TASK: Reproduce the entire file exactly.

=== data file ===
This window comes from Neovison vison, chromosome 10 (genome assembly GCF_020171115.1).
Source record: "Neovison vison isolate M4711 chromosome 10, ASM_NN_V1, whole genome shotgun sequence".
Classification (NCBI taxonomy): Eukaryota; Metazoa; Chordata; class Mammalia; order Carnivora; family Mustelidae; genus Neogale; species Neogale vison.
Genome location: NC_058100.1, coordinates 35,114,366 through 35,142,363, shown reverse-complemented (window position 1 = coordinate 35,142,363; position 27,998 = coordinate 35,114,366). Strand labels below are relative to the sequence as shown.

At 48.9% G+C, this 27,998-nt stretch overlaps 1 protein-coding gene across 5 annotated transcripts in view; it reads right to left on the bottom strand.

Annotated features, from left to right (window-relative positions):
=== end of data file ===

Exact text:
This window comes from Neovison vison, chromosome 10 (genome assembly GCF_020171115.1).
Source record: "Neovison vison isolate M4711 chromosome 10, ASM_NN_V1, whole genome shotgun sequence".
Classification (NCBI taxonomy): Eukaryota; Metazoa; Chordata; class Mammalia; order Carnivora; family Mustelidae; genus Neogale; species Neogale vison.
Genome location: NC_058100.1, coordinates 35,114,366 through 35,142,363, shown reverse-complemented (window position 1 = coordinate 35,142,363; position 27,998 = coordinate 35,114,366). Strand labels below are relative to the sequence as shown.

At 48.9% G+C, this 27,998-nt stretch overlaps 1 protein-coding gene across 5 annotated transcripts in view; it reads right to left on the bottom strand.

Annotated features, from left to right (window-relative positions):